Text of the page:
Anyway, the ad layout is nice and clean as well, with great curved typography (done the old-fashioned way without Illustrator software) and cute drawings of the type that were later parodied on Ren & Stimpy.

The Blue Bonnet box is there too, giving us a glimpse of Blue Bonnet Sue, its well-known, comely advertising mascot.

While the Blue Bonnet brand seems to date from the mid-1940s judging from available ads, Blue Bonnet Sue began appearing on the package in the early 1950s. She's undergone subtle changes over the years. Originally she looked like she'd be right at home on the frontier; eventually she evolved to a more glamorous look.
A 1953 Ad
These days, Sue is still on the package, but sadly, she plays second fiddle to a stack of flapjacks.

Thursday, November 9, 2017

Carl Johnson’s Restaurant Ad – Nov. 2, 1957

Directly across from the Lorain Drive-in movie theater in the late 1950s was Carl R. Johnson’s Restaurant. The restaurant fronted Lake Road, with a trailer court behind it.

I first wrote about it back here.

The ad above promoting chicken dinners ran in the Lorain Journal on November 2, 1957 – 60 years ago last week. It depicts a rather serene Sunday scene, with dear old Dad reading the Sunday paper with Junior in his lap, while Mom sits adoringly at his feet. Sister indifferently peruses the funny papers.

By the time of the 1957 ad, the restaurant was being managed by Florence and Ben Millen. The business would soon have a new name: Lakeshore Drive Inn.

In recent years, the restaurant had been the home of Jack and Diane’s Lounge.

There's no more chicken dinners being served up at 5100 West Erie Avenue these days; today, the address belongs to Healing Wings International Ministries.

Wednesday, November 8, 2017

Lorain Man Wins French War Cross – Sept. 1918

I like to celebrate local unsung heroes and veterans on this nostalgia blog, and here’s a good example of a Lorainite who was both. His name was Edward G. Stebbins, and prior to World War I, he was an electrician at National Tube.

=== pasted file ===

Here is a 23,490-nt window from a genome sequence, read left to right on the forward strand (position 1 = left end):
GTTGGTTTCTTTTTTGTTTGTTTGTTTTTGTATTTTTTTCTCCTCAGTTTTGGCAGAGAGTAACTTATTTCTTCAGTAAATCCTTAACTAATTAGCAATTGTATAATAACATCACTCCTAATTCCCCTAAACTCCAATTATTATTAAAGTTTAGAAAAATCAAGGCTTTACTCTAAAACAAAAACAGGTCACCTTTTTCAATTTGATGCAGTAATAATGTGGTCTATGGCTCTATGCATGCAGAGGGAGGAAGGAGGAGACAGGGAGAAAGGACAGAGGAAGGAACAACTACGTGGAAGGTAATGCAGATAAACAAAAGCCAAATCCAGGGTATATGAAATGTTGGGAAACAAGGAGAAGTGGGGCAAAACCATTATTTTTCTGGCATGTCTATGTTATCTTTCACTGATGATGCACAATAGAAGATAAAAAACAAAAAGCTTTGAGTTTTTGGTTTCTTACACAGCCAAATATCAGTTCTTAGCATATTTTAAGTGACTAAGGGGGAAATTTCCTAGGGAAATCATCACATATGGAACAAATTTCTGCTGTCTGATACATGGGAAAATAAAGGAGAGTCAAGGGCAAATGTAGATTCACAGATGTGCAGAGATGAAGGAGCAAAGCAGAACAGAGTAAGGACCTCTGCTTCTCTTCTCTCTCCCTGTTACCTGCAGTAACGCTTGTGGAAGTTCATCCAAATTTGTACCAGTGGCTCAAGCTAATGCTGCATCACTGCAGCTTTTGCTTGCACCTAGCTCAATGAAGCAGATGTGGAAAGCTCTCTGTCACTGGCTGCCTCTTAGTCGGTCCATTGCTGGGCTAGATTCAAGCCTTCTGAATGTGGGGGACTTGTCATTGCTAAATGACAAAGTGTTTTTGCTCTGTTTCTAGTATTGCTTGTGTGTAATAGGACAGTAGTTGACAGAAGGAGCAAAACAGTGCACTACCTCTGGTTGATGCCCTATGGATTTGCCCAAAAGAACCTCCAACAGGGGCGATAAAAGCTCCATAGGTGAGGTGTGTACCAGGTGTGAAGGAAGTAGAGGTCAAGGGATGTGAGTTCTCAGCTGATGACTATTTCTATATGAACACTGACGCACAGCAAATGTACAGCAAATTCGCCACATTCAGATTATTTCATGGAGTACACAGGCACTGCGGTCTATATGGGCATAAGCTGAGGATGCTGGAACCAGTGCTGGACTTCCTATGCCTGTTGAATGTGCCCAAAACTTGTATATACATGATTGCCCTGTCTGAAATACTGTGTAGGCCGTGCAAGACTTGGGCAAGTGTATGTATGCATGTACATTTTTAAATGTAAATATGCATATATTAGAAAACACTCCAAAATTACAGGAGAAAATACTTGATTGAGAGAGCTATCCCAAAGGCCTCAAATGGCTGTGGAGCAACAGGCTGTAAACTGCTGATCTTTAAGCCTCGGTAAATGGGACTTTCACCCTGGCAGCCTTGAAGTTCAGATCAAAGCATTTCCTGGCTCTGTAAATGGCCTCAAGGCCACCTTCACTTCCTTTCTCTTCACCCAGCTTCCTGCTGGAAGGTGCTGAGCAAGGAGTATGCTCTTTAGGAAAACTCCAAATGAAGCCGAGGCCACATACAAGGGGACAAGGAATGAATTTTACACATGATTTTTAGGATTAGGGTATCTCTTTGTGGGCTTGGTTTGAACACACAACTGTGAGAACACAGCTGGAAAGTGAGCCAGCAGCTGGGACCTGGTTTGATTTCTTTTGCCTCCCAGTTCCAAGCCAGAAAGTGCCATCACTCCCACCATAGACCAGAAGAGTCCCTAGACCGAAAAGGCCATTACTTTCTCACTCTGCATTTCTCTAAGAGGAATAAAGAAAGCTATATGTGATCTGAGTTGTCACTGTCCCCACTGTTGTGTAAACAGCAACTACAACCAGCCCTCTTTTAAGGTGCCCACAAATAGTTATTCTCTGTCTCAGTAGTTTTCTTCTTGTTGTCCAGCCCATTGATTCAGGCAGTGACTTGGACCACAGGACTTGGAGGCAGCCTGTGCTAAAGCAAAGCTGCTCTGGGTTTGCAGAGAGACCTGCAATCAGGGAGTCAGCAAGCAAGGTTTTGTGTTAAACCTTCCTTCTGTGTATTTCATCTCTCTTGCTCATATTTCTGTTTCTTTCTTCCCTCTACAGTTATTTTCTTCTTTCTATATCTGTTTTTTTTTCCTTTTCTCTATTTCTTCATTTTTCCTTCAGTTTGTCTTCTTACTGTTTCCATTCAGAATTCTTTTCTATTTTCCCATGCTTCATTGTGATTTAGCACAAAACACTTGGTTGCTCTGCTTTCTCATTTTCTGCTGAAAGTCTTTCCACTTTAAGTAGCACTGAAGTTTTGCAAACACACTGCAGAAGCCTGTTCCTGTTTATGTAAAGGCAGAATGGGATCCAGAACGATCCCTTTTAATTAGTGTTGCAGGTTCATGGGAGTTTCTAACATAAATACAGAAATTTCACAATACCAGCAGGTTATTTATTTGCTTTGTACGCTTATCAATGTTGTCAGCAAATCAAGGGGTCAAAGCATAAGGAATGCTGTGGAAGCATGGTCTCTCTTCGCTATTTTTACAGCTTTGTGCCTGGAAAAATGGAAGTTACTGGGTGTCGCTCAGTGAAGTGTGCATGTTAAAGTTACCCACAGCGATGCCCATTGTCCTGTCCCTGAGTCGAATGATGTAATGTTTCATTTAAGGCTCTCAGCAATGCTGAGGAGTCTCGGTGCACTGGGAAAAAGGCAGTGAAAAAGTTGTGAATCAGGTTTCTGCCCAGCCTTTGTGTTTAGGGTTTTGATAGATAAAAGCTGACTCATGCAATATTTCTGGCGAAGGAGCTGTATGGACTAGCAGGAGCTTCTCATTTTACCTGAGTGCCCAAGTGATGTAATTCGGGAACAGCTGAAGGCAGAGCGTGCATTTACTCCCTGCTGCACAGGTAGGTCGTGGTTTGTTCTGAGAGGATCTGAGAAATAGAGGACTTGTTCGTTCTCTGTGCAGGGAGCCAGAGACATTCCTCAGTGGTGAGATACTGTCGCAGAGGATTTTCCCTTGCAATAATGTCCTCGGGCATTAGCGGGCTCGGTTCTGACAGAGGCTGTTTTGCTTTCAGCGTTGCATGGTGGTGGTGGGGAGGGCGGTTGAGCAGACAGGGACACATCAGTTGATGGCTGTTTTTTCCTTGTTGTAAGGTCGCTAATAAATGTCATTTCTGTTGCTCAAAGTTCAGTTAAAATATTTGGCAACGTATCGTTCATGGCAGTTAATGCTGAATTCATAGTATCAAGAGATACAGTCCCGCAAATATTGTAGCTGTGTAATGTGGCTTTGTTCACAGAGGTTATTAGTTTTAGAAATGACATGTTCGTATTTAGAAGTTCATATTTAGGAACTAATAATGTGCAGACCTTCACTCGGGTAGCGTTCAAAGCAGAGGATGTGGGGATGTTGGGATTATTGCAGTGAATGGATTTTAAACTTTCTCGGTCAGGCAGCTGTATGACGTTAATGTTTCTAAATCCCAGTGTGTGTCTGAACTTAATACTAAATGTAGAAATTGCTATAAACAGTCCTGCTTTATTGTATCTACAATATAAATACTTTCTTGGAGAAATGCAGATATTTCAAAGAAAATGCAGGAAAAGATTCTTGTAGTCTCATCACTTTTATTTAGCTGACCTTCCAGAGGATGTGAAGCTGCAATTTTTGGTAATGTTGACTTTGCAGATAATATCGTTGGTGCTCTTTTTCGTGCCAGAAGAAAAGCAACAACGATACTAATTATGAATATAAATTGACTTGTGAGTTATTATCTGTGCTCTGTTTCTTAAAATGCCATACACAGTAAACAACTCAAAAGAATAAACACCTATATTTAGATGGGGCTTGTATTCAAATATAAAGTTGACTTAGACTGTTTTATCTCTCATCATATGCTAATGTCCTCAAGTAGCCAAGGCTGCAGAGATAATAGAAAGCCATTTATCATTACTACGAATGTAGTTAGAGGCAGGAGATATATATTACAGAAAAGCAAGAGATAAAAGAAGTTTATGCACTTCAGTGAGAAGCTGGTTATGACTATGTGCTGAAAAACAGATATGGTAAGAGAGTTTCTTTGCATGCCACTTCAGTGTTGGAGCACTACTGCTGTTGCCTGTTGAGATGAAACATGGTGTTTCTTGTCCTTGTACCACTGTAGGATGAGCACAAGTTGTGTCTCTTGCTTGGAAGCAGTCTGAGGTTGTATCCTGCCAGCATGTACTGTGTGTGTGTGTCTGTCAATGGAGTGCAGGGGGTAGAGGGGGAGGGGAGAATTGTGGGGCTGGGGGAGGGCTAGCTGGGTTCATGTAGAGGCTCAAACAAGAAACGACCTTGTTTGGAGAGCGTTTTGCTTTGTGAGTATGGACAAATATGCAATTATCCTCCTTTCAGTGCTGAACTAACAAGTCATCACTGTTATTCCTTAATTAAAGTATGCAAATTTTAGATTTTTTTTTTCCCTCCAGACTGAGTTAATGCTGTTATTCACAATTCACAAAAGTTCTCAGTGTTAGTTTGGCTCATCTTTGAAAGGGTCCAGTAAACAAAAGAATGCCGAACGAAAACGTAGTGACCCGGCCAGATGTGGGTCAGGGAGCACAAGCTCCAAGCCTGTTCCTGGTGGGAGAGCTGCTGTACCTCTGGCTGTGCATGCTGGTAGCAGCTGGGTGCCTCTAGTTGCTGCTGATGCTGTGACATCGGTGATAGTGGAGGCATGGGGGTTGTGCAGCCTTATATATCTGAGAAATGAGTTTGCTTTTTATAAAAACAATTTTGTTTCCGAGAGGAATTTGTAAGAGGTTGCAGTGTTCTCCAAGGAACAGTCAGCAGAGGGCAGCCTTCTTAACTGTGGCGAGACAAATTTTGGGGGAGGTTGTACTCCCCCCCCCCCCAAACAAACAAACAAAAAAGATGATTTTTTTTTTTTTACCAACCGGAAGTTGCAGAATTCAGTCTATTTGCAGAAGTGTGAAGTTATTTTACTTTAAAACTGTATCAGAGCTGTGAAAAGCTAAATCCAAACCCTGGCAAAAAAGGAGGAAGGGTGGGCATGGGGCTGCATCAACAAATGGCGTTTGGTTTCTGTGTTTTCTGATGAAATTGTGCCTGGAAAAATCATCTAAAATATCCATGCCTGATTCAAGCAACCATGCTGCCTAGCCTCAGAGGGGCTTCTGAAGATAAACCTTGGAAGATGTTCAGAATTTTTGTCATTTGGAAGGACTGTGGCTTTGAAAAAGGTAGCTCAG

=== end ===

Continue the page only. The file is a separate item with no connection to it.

But it was in the war that he really distinguished himself, winning the French Croix de Guerre (or for those who you who didn’t take French – the cross of war.

As described in “A History of the 1st U. S. Engineers, 1st U. S. Division” (1919), Stebbins "was a member of a working party caught in a heavy barrage; regardless of personal danger he assisted in carrying wounded comrades through the barrage to safety and then returned in order to carry out other men.”

He was also awarded the Silver Star Citation.

Here’s the story (below) as it appeared on the front page of the Lorain Times-Herald on September 6, 1918.

It's appropriate since Veterans Day is this weekend. The Nov. 11th holiday originally commemorated (as Armistice Day) the end of World War I.


Edward G. Stebbins, former employe of the National Tube Co. is probably the first Lorain man to receive the French Croix de Guerre or cross of war. He was also promoted to be a corporal and received his honors for valiant service on the battlefield.

Corporal Stebbins enlisted in the railroad engineers and is a member of Company B first railway engineers. He has been in France a year and now wears two service bars, one for each six months of service in the war zone. He says:

“I am the proud wearer of a Croix de Guerre. I am sending the citation home. It is written in French.

“I suppose you have read of the good work the “boys” are doing and it is the truth. I can tell of some wonderful work I have seen done and only hope I can have a chance to tell about it some day.”

Corporal Stebbins says he craves cake all the time. He says the soldiers are well fed but they have a desire for home meals.

On that same page of the Times Herald just below the article about Edward Stebbins, there is an account of a Vermilion soldier, Allan Darby, whose death in the war had been erroneously reported to his parents. Happily, it was in error.

Apparently he had been picked up on the battlefield and assumed dead – but he recovered. It was his letter to his parents, dated after the report of his death, that convinced them.